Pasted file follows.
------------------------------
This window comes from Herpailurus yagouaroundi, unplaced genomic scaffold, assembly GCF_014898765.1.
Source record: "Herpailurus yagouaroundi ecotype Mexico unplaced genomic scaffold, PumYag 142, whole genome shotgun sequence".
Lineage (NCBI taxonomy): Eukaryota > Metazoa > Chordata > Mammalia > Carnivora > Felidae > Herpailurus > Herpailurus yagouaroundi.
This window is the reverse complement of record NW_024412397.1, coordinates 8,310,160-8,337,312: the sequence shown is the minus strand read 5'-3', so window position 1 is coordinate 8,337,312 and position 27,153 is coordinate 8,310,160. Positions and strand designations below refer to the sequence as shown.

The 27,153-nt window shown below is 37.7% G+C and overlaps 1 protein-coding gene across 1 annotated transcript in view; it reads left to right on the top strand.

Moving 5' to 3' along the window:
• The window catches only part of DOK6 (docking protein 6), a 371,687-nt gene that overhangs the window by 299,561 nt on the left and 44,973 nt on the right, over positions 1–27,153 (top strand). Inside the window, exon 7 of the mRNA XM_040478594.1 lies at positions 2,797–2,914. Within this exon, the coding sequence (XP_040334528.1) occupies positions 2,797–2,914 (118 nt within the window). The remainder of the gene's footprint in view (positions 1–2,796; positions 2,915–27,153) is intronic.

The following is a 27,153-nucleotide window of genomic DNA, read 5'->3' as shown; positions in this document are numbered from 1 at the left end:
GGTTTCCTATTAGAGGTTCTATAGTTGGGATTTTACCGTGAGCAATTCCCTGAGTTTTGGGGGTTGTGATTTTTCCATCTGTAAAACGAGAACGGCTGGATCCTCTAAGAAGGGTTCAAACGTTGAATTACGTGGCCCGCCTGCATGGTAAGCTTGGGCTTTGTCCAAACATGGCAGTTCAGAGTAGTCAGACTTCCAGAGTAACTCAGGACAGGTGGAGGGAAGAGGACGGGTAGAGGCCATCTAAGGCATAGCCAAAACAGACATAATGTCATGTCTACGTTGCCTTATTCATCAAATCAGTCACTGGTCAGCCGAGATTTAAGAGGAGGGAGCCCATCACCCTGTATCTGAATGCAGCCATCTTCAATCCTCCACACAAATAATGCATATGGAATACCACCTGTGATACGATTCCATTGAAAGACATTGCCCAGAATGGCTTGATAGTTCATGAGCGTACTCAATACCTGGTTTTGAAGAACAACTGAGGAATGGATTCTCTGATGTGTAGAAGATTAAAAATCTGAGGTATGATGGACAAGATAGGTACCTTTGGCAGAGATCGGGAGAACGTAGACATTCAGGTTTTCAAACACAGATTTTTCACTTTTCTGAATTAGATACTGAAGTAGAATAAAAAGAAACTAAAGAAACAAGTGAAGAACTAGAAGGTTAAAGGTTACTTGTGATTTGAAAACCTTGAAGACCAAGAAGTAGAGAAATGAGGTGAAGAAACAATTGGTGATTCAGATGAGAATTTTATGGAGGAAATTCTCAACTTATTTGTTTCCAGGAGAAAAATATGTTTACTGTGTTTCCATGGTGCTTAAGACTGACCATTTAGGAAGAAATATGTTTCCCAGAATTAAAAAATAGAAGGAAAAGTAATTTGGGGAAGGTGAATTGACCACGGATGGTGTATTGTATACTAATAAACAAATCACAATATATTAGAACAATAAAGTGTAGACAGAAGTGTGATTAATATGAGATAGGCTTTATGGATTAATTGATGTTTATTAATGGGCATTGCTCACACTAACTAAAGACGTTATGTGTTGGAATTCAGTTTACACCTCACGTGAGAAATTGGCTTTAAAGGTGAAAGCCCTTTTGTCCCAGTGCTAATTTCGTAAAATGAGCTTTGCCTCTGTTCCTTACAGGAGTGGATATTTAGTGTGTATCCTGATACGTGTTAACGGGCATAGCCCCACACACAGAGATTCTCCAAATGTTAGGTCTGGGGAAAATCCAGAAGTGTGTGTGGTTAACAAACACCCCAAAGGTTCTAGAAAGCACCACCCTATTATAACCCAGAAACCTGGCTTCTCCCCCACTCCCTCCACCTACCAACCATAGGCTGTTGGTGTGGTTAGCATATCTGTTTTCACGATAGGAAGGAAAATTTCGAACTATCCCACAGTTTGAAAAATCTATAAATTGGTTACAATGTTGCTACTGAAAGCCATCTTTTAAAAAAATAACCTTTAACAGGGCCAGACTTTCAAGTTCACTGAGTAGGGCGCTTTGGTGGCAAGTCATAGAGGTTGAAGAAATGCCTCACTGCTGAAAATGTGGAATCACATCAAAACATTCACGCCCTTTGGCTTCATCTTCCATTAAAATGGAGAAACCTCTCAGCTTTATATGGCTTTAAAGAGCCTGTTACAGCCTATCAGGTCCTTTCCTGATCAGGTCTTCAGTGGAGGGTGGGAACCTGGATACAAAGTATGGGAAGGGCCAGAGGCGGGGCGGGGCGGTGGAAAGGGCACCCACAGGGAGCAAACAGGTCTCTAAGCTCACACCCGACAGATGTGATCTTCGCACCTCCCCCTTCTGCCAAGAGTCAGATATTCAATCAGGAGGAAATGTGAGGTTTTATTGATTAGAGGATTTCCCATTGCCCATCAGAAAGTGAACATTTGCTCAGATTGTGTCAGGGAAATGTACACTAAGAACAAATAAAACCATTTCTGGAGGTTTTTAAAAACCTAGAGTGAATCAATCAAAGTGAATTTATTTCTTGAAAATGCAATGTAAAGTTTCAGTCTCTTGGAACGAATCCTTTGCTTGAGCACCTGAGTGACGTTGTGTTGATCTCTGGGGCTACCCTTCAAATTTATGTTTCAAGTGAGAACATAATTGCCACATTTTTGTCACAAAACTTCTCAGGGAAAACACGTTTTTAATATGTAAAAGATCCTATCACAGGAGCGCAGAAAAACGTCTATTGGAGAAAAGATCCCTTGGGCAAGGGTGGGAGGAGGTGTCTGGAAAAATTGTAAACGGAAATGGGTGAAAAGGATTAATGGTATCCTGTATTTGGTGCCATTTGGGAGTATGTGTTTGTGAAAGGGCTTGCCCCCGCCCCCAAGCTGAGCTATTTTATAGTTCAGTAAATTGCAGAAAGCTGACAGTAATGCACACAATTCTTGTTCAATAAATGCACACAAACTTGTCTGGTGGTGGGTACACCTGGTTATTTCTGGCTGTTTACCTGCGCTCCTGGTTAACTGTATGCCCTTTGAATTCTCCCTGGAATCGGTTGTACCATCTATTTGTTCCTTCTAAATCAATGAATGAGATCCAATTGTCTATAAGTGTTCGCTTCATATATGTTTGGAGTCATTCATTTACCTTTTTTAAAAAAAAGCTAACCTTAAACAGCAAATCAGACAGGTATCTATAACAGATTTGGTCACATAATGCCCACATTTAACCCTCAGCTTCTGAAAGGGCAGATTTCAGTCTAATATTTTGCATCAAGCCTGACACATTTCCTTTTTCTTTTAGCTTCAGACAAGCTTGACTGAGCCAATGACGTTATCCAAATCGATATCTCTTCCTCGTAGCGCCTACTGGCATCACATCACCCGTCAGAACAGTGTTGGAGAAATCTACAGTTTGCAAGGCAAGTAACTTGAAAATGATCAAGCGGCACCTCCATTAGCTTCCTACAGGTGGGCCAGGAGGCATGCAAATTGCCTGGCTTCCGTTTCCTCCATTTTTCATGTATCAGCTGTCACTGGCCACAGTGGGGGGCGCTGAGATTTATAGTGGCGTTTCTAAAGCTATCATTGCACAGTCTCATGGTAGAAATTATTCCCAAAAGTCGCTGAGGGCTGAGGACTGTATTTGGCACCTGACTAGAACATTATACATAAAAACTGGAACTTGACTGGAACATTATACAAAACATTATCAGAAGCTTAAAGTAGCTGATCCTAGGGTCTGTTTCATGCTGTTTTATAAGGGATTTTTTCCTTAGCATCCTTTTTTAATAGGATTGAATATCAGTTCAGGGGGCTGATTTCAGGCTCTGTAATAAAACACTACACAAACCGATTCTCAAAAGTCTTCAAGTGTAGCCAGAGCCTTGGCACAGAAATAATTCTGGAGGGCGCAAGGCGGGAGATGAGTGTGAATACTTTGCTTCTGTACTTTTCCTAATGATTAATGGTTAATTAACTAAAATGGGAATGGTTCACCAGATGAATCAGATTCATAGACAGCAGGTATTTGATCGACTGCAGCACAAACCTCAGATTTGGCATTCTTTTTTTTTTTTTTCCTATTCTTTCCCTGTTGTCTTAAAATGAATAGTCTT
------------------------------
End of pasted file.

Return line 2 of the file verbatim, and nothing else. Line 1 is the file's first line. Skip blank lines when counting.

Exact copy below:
Source record: "Herpailurus yagouaroundi ecotype Mexico unplaced genomic scaffold, PumYag 142, whole genome shotgun sequence".